For this reason you therefore don’t want to withdraw the whole amount each month.  You want to withdraw some of your gains and leave part to grow and makeup for the losses to inflation.  You might therefore only withdraw $5000 per month, or even $4000, instead of the full $7300.

Another factor to consider is that the more money you have, the more risk you can take and therefore the higher the rate of return you could assume.  If you could survive on $5000 per month, but had $3 million in investments, you might choose to invest $1 million conservatively, to ensure that you could meet your minimum income needs of $5,000 per month, but then invest the other $2 million in more aggressive growth stocks.  You might therefore be able to assume a higher return, of say 12%.  Putting $3 Million at 12% for 30 years into the calculator, you get a monthly payment of almost $31,000 because of the higher return.  (Note, this is the reason you should save and invest to have a lot of money at retirement.  In addition to providing a higher return in general, it allows you to generate higher returns on your money.)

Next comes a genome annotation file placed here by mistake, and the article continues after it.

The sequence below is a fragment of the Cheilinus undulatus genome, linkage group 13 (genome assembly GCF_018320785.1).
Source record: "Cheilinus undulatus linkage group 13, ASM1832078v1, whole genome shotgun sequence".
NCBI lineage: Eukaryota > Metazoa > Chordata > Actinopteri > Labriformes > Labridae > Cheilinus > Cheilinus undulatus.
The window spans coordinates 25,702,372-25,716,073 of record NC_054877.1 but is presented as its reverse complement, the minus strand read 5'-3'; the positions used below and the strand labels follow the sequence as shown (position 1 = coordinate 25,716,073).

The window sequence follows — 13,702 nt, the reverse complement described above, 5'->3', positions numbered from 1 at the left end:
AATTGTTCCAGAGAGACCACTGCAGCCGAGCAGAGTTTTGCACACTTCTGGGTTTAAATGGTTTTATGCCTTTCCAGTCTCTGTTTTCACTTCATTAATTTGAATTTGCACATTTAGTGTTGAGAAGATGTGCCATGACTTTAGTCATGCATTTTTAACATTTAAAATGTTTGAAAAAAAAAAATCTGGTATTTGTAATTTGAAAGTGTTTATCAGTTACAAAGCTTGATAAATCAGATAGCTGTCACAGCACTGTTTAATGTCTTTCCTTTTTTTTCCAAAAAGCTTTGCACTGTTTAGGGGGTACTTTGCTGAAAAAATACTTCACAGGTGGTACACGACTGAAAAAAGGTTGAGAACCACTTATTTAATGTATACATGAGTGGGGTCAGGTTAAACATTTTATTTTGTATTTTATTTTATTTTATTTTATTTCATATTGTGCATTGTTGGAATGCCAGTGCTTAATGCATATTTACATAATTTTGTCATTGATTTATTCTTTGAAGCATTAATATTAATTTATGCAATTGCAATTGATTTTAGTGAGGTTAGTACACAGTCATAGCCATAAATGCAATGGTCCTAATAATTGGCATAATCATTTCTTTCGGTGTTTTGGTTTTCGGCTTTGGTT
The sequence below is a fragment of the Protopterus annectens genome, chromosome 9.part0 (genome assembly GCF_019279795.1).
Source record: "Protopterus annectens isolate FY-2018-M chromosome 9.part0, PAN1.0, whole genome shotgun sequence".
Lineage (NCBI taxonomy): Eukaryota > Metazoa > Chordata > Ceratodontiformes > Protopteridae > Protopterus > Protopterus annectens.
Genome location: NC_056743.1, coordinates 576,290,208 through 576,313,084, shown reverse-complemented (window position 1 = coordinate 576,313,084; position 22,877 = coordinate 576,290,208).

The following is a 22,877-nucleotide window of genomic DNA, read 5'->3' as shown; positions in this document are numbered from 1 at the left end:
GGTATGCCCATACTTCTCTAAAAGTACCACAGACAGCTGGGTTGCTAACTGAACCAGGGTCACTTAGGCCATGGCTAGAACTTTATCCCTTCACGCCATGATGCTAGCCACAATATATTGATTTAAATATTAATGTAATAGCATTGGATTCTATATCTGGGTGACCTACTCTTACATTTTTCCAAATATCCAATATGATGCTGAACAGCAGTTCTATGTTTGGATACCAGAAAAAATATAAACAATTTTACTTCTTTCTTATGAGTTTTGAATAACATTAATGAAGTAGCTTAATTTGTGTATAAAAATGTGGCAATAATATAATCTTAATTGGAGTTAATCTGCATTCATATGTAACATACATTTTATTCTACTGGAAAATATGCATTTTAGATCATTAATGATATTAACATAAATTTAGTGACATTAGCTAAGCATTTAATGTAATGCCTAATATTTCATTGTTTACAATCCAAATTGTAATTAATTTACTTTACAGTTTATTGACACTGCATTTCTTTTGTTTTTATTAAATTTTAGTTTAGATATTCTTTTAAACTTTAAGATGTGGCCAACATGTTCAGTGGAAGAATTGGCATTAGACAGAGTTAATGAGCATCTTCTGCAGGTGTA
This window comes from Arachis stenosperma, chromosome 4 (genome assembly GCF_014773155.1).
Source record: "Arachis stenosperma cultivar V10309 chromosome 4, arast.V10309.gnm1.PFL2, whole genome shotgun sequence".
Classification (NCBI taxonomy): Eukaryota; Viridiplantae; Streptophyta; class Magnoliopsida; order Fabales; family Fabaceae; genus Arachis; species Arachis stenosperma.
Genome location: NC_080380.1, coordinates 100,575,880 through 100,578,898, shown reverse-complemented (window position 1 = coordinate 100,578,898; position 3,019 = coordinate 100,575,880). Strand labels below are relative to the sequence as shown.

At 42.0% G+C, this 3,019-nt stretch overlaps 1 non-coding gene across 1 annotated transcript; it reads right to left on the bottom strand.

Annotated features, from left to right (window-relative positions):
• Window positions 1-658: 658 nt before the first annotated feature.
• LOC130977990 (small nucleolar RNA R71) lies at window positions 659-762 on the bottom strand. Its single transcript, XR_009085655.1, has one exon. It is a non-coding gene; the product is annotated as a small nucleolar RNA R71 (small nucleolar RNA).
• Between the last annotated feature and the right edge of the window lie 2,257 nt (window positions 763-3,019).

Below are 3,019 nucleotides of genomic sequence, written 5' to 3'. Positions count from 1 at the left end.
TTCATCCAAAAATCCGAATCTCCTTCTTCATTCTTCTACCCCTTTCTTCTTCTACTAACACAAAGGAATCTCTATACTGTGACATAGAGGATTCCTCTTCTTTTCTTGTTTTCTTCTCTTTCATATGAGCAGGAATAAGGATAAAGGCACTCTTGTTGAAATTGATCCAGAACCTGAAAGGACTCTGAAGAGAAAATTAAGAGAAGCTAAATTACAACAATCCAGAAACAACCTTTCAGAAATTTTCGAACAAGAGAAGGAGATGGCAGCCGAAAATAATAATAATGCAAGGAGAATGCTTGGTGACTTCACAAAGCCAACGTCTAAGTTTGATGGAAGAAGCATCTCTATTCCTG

A final consideration is the way in which the money is withdrawn for income.  If a good portion of the portfolio is invested in income stocks and bonds, money will be generated throughout the year at a fairly predictable return and can be readily withdrawn.  With a portfolio of growth stocks where the main way of generating income is to sell stocks, however, the returns from one year to the next are far less certain.